You see, for thinking Christians answered prayers are sometimes more problematic than unanswered ones. If God answers the prayer of one person in trouble, what about the others? No doubt a Christian who had been booked to fly on one of the 9/11 airliners, and had been prevented from flying at the last minute, would thank God for rescuing him. But if he told that story publicly, relatives of those who had died would ask themselves angrily ‘How come God didn’t rescue my son or daughter too?’ And in wartime family members of soldiers always pray that God would protect their loved ones in battle, but how does God choose which of those prayers he’ll answer and which he’ll ignore?

Of course the real answer involves the abolition of war altogether; that’s the only way to be fully just about these things. A world where there’s no more sin, no more selfishness, no more lust for power, no more evil, is the only sort of world where the prayers of everyone can be answered. And Jesus has assured us that one day we’ll live in that sort of a world. In fact, he’s told us to pray for it to come soon: ‘Thy kingdom come, thy will be done, on earth as it is in heaven’. But of course we need to be careful about how we pray that prayer. We live in the richest part of the world and enjoy a far greater percentage of the world’s wealth than justice would allow. How would God answer our prayer without asking us to live with less so that others could simply live? That’s the dilemma God faces, you see: every answered prayer has consequences somewhere else. So what’s the good news in this passage? Should we stop praying altogether?

Not at all. Jesus encourages us to pray and bring our requests to God. Not only that, but we just can’t help ourselves, can we? If you’re a person of faith, and you have people you love, you can no more stop praying for them than you can stop breathing. I have four children and two grandsons who I love more than I could even have imagined before they were born. Don’t tell me I can’t pray for them!

But as we pray, we realize that in the present imperfect state of the world, a perfect outcome for everyone isn’t going to happen. Evil is still present, sickness still exists, and human beings sin against each other with horrible consequences. God weeps for this, like Rachel weeping for her children. And he’s not far removed from it. He came and lived among us as one of us. He had to run to escape from Herod’s death squads. He lived as a refugee in Egypt, a displaced person, probably an illegal immigrant. Later on he was misunderstood by his family and even his closest friends. He was betrayed and given over to the power of the state and the empire, and they tortured him and nailed him to a cross. This is what it meant for him to be ‘Emmanuel’, ‘God with us’.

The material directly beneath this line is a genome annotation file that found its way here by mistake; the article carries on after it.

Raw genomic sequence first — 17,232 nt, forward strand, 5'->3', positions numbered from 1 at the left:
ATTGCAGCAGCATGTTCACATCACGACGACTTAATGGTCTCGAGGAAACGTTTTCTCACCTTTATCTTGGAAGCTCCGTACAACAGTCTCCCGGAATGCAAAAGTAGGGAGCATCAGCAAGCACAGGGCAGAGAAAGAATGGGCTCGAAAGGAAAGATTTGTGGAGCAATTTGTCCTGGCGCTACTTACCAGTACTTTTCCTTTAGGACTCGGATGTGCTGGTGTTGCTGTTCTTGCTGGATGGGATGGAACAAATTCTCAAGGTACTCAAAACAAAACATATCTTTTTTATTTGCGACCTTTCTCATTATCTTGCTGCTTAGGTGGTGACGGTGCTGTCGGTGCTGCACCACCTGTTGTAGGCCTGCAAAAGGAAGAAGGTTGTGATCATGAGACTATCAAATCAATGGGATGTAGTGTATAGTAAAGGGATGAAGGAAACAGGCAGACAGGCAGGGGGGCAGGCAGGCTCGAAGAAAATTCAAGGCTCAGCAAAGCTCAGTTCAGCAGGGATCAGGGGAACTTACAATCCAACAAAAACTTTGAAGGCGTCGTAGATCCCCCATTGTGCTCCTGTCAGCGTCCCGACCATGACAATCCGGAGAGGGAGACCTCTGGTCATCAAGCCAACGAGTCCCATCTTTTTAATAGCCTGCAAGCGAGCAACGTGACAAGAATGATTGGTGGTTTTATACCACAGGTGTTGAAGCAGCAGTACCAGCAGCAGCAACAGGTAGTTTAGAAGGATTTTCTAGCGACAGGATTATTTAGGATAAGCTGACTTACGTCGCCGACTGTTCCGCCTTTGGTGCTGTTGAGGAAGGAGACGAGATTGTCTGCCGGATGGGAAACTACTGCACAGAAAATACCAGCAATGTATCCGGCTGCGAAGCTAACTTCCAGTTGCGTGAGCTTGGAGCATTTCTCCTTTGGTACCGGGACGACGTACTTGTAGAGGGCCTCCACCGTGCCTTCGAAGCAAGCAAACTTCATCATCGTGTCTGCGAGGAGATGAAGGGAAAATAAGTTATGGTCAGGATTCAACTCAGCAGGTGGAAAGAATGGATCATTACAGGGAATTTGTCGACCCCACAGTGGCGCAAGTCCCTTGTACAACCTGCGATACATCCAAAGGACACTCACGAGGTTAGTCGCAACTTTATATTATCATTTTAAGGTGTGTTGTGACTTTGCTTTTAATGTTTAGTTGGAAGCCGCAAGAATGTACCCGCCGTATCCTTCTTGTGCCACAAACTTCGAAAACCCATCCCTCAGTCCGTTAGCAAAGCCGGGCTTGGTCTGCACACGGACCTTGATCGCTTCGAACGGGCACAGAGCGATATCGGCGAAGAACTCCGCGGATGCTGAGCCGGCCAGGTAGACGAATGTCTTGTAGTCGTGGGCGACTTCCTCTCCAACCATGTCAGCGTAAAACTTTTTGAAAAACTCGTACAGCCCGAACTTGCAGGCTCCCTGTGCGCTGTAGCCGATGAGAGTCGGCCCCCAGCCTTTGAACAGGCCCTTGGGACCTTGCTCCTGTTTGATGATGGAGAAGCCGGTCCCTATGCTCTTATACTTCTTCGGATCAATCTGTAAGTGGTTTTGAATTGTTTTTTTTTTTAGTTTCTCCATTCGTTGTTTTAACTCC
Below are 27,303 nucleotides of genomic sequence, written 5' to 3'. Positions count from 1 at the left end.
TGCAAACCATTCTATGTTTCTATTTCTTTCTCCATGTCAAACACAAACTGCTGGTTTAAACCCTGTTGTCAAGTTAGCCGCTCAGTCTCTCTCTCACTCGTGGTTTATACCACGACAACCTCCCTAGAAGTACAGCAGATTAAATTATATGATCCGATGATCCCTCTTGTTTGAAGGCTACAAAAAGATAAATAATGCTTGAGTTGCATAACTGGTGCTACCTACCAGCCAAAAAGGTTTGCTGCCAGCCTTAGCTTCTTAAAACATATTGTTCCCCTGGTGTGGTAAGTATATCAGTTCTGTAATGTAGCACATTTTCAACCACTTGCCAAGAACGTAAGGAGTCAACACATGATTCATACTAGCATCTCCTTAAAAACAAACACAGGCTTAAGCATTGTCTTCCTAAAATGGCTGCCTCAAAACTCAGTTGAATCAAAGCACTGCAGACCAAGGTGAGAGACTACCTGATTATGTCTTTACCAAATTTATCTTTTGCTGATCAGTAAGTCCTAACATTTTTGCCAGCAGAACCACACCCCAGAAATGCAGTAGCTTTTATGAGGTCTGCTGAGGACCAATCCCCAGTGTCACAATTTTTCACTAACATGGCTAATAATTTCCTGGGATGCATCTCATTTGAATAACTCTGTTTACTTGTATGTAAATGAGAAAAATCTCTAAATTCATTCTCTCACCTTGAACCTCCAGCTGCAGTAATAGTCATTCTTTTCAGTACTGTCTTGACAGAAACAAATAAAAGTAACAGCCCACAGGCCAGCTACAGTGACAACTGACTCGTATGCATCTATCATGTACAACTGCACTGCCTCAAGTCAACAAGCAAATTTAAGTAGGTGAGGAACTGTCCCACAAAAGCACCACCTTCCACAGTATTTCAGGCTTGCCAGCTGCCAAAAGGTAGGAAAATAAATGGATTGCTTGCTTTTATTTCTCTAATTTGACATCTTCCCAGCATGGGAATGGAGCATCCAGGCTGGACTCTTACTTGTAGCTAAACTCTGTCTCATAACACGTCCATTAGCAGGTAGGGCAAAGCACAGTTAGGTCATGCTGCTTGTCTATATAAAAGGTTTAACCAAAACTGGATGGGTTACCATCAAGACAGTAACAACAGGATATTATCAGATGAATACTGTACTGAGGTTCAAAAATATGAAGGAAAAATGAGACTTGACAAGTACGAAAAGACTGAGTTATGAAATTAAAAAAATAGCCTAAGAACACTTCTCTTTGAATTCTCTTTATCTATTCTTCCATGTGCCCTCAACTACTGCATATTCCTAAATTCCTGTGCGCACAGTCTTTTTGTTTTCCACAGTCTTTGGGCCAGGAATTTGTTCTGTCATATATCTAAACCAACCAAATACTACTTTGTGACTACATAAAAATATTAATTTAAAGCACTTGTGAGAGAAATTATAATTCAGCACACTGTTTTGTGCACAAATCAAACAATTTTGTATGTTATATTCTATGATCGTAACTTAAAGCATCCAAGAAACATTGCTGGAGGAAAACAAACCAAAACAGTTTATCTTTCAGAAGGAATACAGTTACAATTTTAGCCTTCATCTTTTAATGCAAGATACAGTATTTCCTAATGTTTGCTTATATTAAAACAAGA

And yet, through it all, in a way we can’t usually see or understand, God is working his purpose out. The death of Jesus, the vilest deed human beings have ever committed, turned out to be the way of reconciliation between God and human beings. Over and over again, in the history of Christianity, the sufferings of God’s people have somehow led to great advances for the kingdom of God. And the day will come, Jesus assures us, when those who have committed evil deeds will be held accountable for them—although, if I want God to have mercy on me for my sins, I might want to be careful about demanding too loudly that he punish the evil deeds of others.

The story of the slaughter of the innocent children of Bethlehem is a tough one for us to understand, but the Bible doesn’t whitewash these tough issues. Ultimately, this story leads us to pray ever more fervently for the coming of God’s kingdom. And meanwhile, in this gospel reading, Matthew encourages us to believe that in the midst of all the evil in the world God is working his purpose out, and that the day will come when every hurt is healed and every tear wiped away. And in the end, that is our Christian hope.

The Gift of Christmas (a sermon for Christmas Day)

A few years ago, a couple of days before Christmas, a friend of mine posted on Facebook that there are two kinds of people at Christmas time: those who think of what they are going to receive, and those who think about what they are going to give.

On the face of it, that’s not a statement we could argue with, is it? We all know how easy it is to get caught up in the commercialism of Christmas, and I could spend lots of time ranting righteously this morning about how our culture teaches us to be selfish and materialistic, and how the retail industry exploits us to increase its profits, and so on, and so on. But what would be the point of that rant? At the end of the day, I still enjoy Christmas presents. Don’t you? Doesn’t everyone?